Filmmaker Girish Kasaravalli talks about his documentary on U.R. Ananthamurthy and how the writer has been an influence on his life

Girish Kasaravalli’s documentary film on acclaimed writer U.R. Ananthamurthy takes the unusual path. It documents the writer’s intellectual persona through a discussion of his fiction and non-fiction works. In doing so, it brings to centrestage and reiterates the writer’s role as a thinker and cultural critic, his views on Gandhism and socialism, his philosophy of the frontyard and the backyard, and the three kinds of hunger. The film is Girish Kasaravalli’s creative response to the writer’s huge body of work, and also to his role as a public intellectual. Excerpts from an interview with the filmmaker.

You are a feature film maker. How did the idea of making this documentary come about?

My friend, writer and film critic Vidyarthi Chatterjeee came up with this idea. I agreed that it was important, but since I was not familiar with the documentary genre I wasn’t too keen. But he insisted, and I began to think about it. In the last minute, I applied to Films Division and fortunately got the approval.

As I thought about this film I was going to make, I realised that I was not interested in doing new things with the form, but in discovering Ananthamurthy in a new way.

The film opens with you — about the things that shaped your world in your growing up years, and how this writer was an integral part of it. You move to the particular from the personal and as the film proceeds, you bring in various worldviews about Ananthamurthy. Can you explain this synthesis?

I have been reading Ananthamurthy for several decades and have been inspired by his creative works. Through this documentary, I wanted to look at him conceptually. So when I spoke to thinkers such as Ashish Nandy, Shiv Vishwanathan, Samik Bandopadhyay and others, I was trying to extract answers for my own questions. For instance, I asked Shiv, ‘What is the uniqueness of Ananthamurthy?’ which is my question, and also the answer for which I am interested as part of my own quest. The entire film is a search and I have found my answers in the answers of people I have spoken too. The biggest find for me is that I discovered that Ananthamurthy occupies a space between two binaries.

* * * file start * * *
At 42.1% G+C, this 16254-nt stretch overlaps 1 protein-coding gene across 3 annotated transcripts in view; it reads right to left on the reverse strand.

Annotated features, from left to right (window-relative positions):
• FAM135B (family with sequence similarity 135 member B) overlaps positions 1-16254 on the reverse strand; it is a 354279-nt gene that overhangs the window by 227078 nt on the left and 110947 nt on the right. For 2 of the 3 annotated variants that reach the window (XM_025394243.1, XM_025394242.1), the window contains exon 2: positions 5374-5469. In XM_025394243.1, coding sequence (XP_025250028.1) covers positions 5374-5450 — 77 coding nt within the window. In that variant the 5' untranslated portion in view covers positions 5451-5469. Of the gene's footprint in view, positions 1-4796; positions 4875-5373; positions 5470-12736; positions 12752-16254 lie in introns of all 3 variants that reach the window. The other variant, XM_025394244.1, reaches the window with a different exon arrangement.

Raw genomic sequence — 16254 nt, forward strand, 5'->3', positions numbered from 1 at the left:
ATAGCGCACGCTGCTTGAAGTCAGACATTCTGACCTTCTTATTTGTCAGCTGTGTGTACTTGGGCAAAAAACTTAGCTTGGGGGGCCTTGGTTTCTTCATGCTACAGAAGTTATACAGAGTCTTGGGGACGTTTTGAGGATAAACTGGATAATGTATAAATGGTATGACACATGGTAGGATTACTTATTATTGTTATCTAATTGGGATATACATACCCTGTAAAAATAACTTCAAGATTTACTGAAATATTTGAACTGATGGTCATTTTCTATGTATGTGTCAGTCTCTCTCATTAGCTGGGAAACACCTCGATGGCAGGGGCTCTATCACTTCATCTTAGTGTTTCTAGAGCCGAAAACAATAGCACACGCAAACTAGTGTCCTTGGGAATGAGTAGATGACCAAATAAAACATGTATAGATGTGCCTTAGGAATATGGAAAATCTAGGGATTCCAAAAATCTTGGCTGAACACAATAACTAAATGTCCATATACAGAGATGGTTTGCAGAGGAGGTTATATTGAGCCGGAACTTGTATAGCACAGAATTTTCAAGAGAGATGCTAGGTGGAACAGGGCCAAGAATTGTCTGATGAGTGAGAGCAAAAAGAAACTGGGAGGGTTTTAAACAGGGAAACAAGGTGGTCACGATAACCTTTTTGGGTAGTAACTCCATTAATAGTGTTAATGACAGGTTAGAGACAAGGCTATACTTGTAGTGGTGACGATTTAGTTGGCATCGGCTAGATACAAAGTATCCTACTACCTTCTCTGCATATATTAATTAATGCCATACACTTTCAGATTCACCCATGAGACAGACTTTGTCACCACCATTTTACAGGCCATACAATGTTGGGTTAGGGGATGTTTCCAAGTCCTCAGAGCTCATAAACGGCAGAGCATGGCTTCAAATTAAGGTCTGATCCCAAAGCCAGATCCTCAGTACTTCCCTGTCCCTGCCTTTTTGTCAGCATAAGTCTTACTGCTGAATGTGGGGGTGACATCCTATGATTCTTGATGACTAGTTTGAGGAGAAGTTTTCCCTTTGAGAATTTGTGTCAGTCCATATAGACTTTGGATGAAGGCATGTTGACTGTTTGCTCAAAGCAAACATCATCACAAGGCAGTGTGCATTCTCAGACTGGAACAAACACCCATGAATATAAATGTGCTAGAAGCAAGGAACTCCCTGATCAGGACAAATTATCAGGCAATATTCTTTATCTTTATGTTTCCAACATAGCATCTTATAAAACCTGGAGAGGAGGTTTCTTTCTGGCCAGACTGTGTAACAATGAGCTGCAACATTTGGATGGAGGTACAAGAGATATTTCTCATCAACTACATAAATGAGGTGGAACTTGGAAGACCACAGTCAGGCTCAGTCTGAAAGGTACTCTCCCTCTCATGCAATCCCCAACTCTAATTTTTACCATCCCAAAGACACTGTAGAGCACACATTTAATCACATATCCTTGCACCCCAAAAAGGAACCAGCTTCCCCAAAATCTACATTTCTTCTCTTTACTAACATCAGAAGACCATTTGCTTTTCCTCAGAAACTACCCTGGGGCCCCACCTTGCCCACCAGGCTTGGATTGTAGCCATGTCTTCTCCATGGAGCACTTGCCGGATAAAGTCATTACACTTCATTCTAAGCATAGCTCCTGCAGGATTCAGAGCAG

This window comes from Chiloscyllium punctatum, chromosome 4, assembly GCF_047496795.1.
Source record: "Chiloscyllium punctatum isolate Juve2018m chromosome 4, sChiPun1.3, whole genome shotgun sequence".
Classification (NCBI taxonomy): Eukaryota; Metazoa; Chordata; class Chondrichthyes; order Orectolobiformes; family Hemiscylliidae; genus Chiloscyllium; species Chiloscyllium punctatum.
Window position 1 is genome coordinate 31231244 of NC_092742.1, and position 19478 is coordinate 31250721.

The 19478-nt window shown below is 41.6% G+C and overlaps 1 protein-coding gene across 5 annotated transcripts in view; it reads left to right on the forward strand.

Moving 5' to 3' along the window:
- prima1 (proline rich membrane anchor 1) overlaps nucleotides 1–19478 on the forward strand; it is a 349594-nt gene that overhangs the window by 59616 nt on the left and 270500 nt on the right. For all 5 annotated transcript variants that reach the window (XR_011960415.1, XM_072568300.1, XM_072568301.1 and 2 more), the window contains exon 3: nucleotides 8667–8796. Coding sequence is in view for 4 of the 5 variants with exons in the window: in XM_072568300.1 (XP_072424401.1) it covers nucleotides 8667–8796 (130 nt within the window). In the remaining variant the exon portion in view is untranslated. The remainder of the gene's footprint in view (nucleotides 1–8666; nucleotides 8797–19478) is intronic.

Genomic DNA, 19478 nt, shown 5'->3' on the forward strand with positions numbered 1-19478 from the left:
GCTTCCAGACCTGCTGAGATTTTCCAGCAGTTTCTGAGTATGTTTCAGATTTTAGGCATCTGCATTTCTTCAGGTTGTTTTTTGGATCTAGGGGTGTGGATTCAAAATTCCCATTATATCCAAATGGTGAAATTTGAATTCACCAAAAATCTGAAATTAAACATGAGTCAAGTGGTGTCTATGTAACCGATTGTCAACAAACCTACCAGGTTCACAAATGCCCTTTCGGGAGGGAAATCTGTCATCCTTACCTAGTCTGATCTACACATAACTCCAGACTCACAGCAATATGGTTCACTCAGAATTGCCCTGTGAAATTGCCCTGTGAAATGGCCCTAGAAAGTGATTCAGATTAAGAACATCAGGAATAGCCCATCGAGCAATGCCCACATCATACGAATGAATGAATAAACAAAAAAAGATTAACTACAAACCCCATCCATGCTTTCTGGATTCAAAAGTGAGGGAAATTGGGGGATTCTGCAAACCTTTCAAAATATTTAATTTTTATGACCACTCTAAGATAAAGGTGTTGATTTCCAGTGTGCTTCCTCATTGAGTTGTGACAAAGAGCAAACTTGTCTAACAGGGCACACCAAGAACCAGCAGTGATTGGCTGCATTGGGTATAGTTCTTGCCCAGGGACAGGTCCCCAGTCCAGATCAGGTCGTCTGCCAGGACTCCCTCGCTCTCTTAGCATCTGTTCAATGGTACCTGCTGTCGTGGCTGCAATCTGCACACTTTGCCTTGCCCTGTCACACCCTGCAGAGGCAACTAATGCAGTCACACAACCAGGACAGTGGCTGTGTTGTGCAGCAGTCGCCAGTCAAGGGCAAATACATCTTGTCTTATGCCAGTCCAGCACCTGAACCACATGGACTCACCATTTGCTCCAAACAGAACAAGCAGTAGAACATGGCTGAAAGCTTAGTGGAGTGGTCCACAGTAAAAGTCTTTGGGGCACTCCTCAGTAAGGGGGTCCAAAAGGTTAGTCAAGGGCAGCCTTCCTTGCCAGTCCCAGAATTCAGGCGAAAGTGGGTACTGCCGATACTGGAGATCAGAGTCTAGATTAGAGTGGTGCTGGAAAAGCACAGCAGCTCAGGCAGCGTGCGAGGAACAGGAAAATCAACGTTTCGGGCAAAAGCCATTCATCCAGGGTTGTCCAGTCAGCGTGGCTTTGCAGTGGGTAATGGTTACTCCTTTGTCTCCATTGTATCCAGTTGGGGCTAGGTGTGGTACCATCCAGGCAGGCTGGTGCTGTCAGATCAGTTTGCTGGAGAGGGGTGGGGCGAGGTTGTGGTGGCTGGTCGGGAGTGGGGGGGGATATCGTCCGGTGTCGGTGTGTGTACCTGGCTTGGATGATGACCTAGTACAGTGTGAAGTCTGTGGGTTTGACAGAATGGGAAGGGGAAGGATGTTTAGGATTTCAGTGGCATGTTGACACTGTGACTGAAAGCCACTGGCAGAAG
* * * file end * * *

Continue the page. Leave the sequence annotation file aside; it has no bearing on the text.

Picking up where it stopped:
Did you deliberately privilege Ananthamurthy’s intellectual persona in the film over all else?

I was certainly not interested in a biopic. Where he is born, where he grew up… all this seemed redundant to me. I am not influenced by his writings or arguments because he is born in Thirthahalli or studied in a particular college. I am interested in his ideas. During the early phase of this film, I discussed this with film critic Manu Chakravarthy and decided to try this. It is difficult to work with ideas.

I don’t even use film clippings in the documentary, because then they become the creative interpretation of another creative artiste. I started looking for passages from his works that would hold insights into his works for non-Kannadigas as well. For instance, when you choose passages from his novel Bharathipura you become aware of his ideological positions, and also how he uses language in his creative process.

The title is very interesting, U.R. Ananthamurthy, not a biography, but a hypothesis. It captures Ananthamurthy as someone who is constantly reshaping and revising his thoughts and ideas on various issues.

The title is actually what Shiv Vishwanathan says in the film. He put it so beautifully, and I felt that was exactly my thoughts on Ananthamurthy too.

Since the film begins with ‘you’, tell us about the nature of engagement you had with this writer during the making of this film. Did you ‘re-learn’ him and do you thereby claim a better understanding of the creative writer?

My reading of Ananthamurthy was in parts. With such a reading, it is not possible to completely grasp his argument and you do not even see the continuity. For the sake of the film I re-read him. I could see the progression in his ideas, the change in his thinking and also how, with changing time, even I was responding to him differently. During the process of making this film, I began to understand the limitations of my own thinking. Also, even though it seems like a strange outcome, making a film on Ananthamurthy has helped me understand filmmaker Godard better.

The Hindu Lit for Life, in collaboration with Cinema Rendezvous & Hotel Savera, presents

Word on Screen

Two films on India's two great living authors, U.R. Ananthamurthy and M.T. Vasudevan Nair by Girish Kasaravalli and K.P. Kumaran

A Momentous Life in Creativity

Documentary on M.T. Vasudevan Nair, English, 72 min

January 4, 2014, at 6.30 p.m., Sabha Hall, Hotel Savera.

The Hindu Lit for Life thanks the IGNCA and the director K P Kumaran for giving us permission to screen this film as part of the festival programme.

Premiere screening of Girish Kasaravalli’s Ananthamurthy: Not A Biography But A Hypothesis

English, 75 min, January 5, 2014, at 10.00 a.m.

Sandesh Hall, Hotel Savera

The film will be followed by an interaction with Girish Kasaravalli and comments and observations by writers and cinema personalities from Chennai.

To reserve your complimentary invite SMS: LFL<space>Name, Age to 53030

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